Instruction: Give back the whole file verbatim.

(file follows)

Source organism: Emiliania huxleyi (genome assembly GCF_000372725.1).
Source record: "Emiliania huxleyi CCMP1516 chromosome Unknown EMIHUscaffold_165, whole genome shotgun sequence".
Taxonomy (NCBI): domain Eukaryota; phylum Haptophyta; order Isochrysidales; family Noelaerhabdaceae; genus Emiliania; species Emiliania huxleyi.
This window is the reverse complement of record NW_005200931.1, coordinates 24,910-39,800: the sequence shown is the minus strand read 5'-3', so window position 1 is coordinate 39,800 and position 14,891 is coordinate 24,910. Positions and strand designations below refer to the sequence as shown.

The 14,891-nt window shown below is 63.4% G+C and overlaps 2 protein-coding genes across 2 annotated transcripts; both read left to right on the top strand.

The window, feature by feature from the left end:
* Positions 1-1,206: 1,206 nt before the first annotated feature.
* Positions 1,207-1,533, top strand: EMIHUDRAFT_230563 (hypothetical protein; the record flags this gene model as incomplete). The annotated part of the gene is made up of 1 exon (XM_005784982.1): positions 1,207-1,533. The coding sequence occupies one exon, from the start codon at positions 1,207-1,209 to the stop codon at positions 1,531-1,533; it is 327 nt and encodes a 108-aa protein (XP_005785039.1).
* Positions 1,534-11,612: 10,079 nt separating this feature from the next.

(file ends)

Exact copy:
Source organism: Emiliania huxleyi (genome assembly GCF_000372725.1).
Source record: "Emiliania huxleyi CCMP1516 chromosome Unknown EMIHUscaffold_165, whole genome shotgun sequence".
Taxonomy (NCBI): domain Eukaryota; phylum Haptophyta; order Isochrysidales; family Noelaerhabdaceae; genus Emiliania; species Emiliania huxleyi.
This window is the reverse complement of record NW_005200931.1, coordinates 24,910-39,800: the sequence shown is the minus strand read 5'-3', so window position 1 is coordinate 39,800 and position 14,891 is coordinate 24,910. Positions and strand designations below refer to the sequence as shown.

The 14,891-nt window shown below is 63.4% G+C and overlaps 2 protein-coding genes across 2 annotated transcripts; both read left to right on the top strand.

The window, feature by feature from the left end:
* Positions 1-1,206: 1,206 nt before the first annotated feature.
* Positions 1,207-1,533, top strand: EMIHUDRAFT_230563 (hypothetical protein; the record flags this gene model as incomplete). The annotated part of the gene is made up of 1 exon (XM_005784982.1): positions 1,207-1,533. The coding sequence occupies one exon, from the start codon at positions 1,207-1,209 to the stop codon at positions 1,531-1,533; it is 327 nt and encodes a 108-aa protein (XP_005785039.1).
* Positions 1,534-11,612: 10,079 nt separating this feature from the next.